Most teachers discourage students from playing along with recordings when they’re learning repertoire. Why?
I expect the thinking is that students doing this will copy the dynamics, articulations, phrasings, bowings and so on of a favourite recording, and never become independent interpreters. Or perhaps they won’t learn to cue and respond flexibly to the cues of others? I could imagine that this might be bad if you were a conductor, but I’m actually not sure what the argument against it is for an instrumentalist.
I’ve often reflexively discouraged my own students from playing along with recordings, mostly because my teachers discouraged me. And yet, I admittedly learned ten or twelve piano trios this way myself in my adolescence, and I learned their scores far better than I would have by simply studying the printed page.
Teenage pianists and violinists who could keep up with my rapacious desire for chamber music weren’t that thick on the ground in Wellington, New Zealand, so I spent many happy Sunday afternoons in my bedroom blasting the Beaux Arts Trio’s recordings of Beethoven, Schubert, and Schumann on the stereo while I sawed away at the cello parts. I’ve no doubt I sounded awful. And yet, the Beaux Arts taught me how the cello’s line fits in with the other lines, when the cello should sing out, when the cello should back off. I loved doing this and was shocked to find out when I went to university that it was considered “not the thing to do.”
Is it really?
I started thinking about other things children do when they’re learning. Take colouring books, for example. They get a pretty bad press for stifling children’s creativity, with no less a luminary than Sir Quentin Blake denouncing them for “limit[ing] the imagination.”
But might they not simply provide a structured framework for teaching children how to control a crayon, and by extension eventually learn to draw more imaginatively with it?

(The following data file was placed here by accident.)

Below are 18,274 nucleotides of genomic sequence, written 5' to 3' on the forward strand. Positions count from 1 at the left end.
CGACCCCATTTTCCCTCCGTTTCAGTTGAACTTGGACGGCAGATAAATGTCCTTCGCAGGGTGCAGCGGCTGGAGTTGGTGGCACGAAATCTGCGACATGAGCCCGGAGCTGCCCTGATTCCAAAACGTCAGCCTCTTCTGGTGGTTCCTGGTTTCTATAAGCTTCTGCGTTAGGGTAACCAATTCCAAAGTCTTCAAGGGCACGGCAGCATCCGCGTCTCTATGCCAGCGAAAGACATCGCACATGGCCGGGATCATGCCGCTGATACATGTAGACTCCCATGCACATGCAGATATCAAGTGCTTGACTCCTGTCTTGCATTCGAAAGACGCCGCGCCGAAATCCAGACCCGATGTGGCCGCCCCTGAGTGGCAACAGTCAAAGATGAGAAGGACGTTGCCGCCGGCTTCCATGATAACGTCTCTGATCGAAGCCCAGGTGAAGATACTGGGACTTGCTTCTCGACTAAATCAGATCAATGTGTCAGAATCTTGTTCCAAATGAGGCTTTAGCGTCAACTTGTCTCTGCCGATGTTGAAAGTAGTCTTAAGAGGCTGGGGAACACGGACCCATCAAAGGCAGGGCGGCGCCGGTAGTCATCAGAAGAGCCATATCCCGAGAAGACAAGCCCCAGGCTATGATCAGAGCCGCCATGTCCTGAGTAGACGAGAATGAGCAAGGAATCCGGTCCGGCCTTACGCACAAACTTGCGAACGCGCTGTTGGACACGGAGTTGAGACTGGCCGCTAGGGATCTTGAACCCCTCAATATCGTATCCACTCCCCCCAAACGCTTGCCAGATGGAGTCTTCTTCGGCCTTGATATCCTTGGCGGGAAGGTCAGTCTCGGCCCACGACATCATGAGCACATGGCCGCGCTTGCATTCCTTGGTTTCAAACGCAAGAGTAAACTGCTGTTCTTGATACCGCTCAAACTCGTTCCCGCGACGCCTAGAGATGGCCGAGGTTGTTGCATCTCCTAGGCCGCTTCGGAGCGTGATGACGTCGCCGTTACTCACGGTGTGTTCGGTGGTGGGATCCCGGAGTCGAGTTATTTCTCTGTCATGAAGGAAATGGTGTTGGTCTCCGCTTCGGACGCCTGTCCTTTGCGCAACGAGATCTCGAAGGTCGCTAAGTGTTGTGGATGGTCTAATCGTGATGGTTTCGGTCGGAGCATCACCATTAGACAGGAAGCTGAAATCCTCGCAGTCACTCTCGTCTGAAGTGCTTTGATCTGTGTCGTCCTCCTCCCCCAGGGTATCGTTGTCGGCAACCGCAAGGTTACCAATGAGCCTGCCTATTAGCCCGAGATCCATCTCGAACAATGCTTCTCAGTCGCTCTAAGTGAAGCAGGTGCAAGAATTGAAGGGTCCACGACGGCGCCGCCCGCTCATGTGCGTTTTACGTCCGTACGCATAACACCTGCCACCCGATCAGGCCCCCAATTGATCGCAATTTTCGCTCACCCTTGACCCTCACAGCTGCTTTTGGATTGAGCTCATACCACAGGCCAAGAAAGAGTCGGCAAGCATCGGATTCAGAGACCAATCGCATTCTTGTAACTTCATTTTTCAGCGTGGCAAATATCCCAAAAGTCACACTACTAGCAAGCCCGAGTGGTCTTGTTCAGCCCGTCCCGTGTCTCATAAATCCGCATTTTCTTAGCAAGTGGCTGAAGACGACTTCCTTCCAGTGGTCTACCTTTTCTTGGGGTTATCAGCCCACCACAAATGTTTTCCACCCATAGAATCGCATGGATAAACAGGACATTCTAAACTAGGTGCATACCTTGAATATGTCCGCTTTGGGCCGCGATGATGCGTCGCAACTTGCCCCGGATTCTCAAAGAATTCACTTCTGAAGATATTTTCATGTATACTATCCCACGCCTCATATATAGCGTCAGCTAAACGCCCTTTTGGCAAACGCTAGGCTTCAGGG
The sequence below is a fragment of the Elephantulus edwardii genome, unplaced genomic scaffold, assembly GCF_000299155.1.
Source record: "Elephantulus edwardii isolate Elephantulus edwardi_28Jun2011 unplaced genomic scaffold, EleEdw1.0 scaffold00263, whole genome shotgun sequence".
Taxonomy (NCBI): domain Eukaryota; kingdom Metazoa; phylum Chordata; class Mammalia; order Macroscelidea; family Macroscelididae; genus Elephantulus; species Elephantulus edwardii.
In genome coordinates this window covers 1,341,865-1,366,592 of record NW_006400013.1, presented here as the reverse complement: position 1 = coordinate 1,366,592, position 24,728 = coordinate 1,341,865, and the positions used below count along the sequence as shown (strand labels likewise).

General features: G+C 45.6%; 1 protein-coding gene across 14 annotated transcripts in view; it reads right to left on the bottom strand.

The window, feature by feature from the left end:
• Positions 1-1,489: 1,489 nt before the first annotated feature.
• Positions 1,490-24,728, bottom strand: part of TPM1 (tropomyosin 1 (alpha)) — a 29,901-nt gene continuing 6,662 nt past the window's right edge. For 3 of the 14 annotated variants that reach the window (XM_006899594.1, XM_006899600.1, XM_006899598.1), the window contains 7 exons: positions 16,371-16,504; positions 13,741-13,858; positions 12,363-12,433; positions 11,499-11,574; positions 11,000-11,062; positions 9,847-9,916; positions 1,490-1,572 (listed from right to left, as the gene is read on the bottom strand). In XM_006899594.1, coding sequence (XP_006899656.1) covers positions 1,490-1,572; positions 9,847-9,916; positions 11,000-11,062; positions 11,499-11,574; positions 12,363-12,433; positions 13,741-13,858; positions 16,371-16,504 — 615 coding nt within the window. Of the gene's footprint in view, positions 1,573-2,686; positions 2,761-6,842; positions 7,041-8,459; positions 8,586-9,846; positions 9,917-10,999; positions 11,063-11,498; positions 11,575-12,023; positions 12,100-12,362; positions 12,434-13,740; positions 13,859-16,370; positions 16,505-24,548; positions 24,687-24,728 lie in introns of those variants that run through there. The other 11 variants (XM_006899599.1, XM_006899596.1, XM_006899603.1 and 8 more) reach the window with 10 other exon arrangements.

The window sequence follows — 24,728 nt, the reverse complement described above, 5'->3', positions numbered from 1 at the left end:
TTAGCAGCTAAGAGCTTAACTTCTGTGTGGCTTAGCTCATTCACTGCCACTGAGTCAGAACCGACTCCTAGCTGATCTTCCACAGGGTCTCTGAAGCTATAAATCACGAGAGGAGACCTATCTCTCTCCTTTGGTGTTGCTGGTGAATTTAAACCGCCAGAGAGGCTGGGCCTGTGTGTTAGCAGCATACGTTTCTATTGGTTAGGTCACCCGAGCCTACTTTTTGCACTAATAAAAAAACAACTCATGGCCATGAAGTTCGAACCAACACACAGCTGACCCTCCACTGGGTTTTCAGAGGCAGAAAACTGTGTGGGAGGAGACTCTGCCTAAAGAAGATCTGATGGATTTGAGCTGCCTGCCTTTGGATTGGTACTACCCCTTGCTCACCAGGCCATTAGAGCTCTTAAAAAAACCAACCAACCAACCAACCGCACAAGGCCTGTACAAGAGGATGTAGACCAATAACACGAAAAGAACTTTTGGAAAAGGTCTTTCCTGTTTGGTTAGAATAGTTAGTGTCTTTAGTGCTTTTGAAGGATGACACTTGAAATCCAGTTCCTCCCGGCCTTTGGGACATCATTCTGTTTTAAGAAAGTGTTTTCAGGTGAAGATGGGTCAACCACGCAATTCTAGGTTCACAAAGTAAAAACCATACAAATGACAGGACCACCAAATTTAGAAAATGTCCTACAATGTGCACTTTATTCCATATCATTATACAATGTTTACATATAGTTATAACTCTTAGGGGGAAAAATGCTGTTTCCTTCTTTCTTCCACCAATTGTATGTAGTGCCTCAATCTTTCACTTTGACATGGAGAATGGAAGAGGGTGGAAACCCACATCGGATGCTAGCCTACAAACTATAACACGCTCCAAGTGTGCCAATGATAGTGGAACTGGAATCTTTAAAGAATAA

Children respond well to structure. That’s why highly structured methods of music instruction like the Suzuki Method work so well. One of the central tenets of Suzuki is that children must listen repeatedly to the repertoire CDs so that they memorize the pieces long before they actually play them.
That’s not the only thing they internalize, however. They also learn how a great professional player sounds, counts, phrases, articulates, vibrates and so on.
At the end of each Suzuki CD, there are a bunch of tracks with just piano accompaniment so that students can play along. It’s a great way to practise playing duos when you don’t have the privileges of a piano in your house and a mother who plays the piano professionally, as I did when I was a child.
The Suzuki Method has its detractors, who think it causes “mechanical” or inexpressive playing. Personally, I think a method is only as good as its teachers, and I was lucky to have some good ones. As to the accusations of “mechanical” playing, well, of course some children play “mechanically.” That’s because musical expression is a learned skill like any other. It’s also because most of us are “bad” at things when we haven’t been learning them for very long. That’s why we have to practise until we’re musically independent.
Which brings me back to playing along with recordings. Maybe when you’re older and more experienced than I was during my stereo-blasting years, it’s a better idea to study full scores away from the instrument. After all, it’s generally expected that by the time you attain a certain level of advancement, you should be able–as Robert Schumann reminds us in his Advice for Young Musicians–to “hear music from the page.” But when you aren’t quite at that independent level of musicianship, playing along with a recording can still teach you to understand how music works.
We all seek our teachers wherever we can find them, and whether we admit it or not, we learn by copying others. It strikes me that playing along with a recording isn’t the worst self-teaching tool, if it encourages us to aspire to professional levels of sound, expression, and understanding.